In industry, the majority of the inductive loads are motors and transformers. Automatic power factor correction panels or capacitor banks improve the power factor. So why do we use a capacitor bank? The capacitor bank is one of the most common methods to correct and improve the PF by providing the reactive power that needs to be supplied by the source utility.

Inside any industrial system, we have both active and reactive powers. If the percentage of reactive power is high, the system is inefficient, and the power factor will be low. Reactive power has a direct relationship with the power factor; therefore, we should lower the percentage of reactivity to improve the system’s efficiency.

The inductive loads produce lagging reactive power (current lag voltage, lagging PF). To compensate for this, we produce leading reactive power in the system with capacitors. The leading and lagging reactive power both compensate or cancel each other, and this is called reactive power compensation.


Capacitor banks may serve facilities or branch circuits, each chosen specifically for the reactance of its own loads

Figure 3. Capacitor banks may serve facilities or branch circuits, each chosen specifically for the reactance of its own loads. Image used courtesy of Canva


Power Factor Correction Controller

This controlling device permanently monitors the plant’s reactive power and automatically adjusts it to meet the desired power factor.

The controller activates the control functions by connecting or disconnecting the capacitor banks depending on whether the PF increases or decreases. If the power factor is less than the required values, the controller automatically adds the capacitor bank to improve the PF. The controller also displays multiple real-time parameters, which are easy to monitor, like current, voltage, power, etc.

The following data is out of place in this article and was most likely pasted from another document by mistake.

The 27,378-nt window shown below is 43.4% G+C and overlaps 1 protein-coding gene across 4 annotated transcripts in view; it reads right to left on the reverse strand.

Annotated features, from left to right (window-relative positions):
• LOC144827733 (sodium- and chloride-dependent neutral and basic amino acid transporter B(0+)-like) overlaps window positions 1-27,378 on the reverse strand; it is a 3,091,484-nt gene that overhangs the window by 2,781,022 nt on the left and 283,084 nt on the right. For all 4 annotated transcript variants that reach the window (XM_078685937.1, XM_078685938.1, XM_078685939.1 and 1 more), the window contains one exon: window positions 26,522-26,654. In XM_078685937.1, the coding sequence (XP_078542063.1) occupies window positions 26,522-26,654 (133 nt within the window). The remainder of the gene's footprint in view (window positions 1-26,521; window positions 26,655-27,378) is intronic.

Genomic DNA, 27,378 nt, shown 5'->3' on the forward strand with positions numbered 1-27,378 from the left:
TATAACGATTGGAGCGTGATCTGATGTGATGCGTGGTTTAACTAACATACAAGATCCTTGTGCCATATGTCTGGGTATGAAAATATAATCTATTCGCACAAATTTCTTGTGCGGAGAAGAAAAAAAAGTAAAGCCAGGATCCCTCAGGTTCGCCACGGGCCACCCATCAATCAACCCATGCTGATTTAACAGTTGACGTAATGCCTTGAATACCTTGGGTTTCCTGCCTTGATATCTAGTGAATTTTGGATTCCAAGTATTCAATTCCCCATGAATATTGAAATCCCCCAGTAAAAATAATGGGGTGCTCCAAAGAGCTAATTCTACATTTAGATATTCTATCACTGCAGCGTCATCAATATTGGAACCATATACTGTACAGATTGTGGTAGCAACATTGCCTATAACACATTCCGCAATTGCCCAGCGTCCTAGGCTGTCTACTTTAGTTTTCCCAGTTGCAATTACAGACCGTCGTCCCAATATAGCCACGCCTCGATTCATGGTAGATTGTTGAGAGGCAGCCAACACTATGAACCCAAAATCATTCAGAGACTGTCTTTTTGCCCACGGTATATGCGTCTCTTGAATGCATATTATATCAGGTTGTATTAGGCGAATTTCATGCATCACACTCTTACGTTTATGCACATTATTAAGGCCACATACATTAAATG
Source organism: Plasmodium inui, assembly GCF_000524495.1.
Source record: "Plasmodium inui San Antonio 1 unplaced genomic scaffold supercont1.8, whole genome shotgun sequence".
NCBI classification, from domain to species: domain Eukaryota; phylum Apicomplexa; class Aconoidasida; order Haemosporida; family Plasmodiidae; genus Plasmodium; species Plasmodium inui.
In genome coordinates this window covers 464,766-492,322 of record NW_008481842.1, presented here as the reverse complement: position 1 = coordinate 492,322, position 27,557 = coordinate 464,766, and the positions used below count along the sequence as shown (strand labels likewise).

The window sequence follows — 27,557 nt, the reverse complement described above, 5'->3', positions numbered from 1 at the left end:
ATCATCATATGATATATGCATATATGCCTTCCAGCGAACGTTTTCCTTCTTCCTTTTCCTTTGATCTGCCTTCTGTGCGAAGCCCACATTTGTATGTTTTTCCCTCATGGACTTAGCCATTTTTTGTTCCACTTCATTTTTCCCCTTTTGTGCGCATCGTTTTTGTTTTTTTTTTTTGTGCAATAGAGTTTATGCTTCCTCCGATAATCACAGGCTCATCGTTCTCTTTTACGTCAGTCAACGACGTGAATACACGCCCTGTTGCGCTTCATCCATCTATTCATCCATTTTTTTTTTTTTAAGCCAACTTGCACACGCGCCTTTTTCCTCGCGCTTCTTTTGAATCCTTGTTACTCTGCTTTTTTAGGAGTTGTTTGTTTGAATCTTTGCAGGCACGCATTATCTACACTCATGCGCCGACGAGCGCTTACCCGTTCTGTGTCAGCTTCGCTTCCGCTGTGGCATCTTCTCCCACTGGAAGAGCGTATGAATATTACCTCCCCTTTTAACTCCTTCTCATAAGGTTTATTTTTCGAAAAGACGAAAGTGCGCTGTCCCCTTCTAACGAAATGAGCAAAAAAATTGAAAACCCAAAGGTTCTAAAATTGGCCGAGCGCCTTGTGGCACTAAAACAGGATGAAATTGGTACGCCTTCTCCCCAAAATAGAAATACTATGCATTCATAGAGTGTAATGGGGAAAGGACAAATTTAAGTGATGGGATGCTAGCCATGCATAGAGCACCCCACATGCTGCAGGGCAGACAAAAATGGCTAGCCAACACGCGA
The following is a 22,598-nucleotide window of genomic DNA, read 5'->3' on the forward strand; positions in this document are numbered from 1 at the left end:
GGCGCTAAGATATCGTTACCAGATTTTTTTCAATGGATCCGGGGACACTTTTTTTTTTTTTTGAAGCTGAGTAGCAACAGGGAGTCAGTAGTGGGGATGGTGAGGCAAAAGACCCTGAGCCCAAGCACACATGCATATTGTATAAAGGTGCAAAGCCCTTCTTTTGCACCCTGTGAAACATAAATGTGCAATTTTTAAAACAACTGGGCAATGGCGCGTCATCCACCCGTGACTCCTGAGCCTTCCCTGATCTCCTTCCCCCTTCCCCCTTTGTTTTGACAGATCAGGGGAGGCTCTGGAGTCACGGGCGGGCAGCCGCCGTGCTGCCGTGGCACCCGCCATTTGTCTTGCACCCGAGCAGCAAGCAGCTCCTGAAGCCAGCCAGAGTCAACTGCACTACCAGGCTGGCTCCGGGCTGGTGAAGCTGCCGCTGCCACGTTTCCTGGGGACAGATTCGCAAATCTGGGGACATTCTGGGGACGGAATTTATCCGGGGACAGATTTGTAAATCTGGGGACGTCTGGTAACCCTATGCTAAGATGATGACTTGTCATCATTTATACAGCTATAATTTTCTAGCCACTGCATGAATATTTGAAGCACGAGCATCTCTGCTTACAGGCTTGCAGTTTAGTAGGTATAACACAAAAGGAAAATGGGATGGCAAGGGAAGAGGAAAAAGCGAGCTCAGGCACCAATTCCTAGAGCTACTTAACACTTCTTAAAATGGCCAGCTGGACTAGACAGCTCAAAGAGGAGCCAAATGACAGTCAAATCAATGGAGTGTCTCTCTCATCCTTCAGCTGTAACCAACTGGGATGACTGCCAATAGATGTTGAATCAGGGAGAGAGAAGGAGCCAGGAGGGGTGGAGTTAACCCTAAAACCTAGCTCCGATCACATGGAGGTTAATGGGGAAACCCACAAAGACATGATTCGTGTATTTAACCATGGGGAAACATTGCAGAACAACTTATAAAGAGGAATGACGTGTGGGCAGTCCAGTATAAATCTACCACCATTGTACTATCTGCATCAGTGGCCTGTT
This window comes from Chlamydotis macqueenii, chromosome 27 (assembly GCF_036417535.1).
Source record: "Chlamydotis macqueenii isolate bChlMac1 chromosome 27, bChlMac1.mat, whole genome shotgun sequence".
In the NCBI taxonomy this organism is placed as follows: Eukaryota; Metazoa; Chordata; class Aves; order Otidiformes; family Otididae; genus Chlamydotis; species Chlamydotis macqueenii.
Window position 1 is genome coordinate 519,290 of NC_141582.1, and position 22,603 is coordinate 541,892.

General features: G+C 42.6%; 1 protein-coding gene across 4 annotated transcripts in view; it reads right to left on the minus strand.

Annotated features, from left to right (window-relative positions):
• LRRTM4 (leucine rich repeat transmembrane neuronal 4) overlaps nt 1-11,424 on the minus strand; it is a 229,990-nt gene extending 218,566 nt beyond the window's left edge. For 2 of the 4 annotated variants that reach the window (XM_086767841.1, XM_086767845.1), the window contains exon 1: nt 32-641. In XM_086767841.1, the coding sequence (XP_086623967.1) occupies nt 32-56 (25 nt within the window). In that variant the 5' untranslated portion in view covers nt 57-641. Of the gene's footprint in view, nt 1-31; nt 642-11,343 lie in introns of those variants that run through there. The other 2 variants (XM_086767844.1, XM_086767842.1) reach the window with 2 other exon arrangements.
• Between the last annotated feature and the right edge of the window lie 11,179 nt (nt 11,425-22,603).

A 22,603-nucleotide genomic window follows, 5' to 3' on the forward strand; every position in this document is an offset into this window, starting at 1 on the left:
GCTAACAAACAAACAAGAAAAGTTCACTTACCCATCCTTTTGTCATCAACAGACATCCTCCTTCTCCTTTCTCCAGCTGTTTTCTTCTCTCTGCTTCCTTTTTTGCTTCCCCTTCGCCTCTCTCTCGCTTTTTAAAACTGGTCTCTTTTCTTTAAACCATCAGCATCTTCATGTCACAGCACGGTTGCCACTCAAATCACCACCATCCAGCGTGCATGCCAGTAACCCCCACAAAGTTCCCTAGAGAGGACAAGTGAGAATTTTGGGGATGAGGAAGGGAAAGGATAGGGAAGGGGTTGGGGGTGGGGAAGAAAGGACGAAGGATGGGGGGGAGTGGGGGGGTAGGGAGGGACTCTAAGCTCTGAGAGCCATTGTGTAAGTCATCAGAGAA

Static Var Compensator

These devices provide reactive power compensation to improve the power factor by injecting or absorbing the reactive power into the electrical system to match the desired voltage level. The main components of Static Var Compensators (SVC) are a thyristor-controlled reactor (TCR), used to control the inductive reactive power, a thyristor-switched capacitor (TSC), used to control the capacitive reactive power, and a harmonic filter. They are typically used for large industrial loads, such as motors and transformers.


Poor Power Factor

Poor power factor is generally caused by linear loads like induction motors, transformers, and generators and has multiple disadvantages:

  • excessive energy costs due to low power factor and penalties imposed by regulatory bodies
  • poor power factor means drawing more power from the electricity networks to do the same work, so the cables and equipment need to be larger
  • increased losses (high power means excessively high current) and overheating of transformers, switches, and cables
  • increased voltage drop
  • frequent tripping of breakers and fuses
  • reduction in available power


Power Factor Correction Equipment

There are also risks associated with power correction devices if trained or qualified experts do not properly install them:

  • electric shock, short circuit, and fire hazard
  • device damage and malfunction
  • overcorrection, which will increase the voltage level above the acceptable limits and could damage the equipment
  • harmonic currents and distortion can cause electrical equipment failure
  • capacitors have a limited life expectancy, and fire may result without warning


The view from an oscilloscope can measure the time delay (leading and lagging) between voltage and current waveforms

Figure 4. The view from an oscilloscope can measure the time delay (leading and lagging) between voltage and current waveforms. Image used courtesy of Canva


Power Factor Measurement

Measuring power factor in a facility to record change over time shows how effectively electrical power is being used. This will allow the engineer to take corrective measures, e.g., installing specialized equipment to increase electrical efficiency near the ideal target of unity power factor.

Multiple instruments can be used to monitor PFC in the system, like power factor meters, to measure and monitor the system’s power factor in real-time—likewise, the AC voltmeter and AC ammeter measure system voltage and current. Active and reactive power transducers can be used to integrate the signals into the control system to record values for trends.

Power quality analyzers measure electrical quantities like voltage, current, power, apparent power, power factor, and harmonic distortion.

Finally, oscilloscopes can analyze the voltage and current waveforms to determine the system’s power factor.

Monitoring voltage, current, and power trends at the HMI level can indicate the success of PFC by using proper meters and instruments.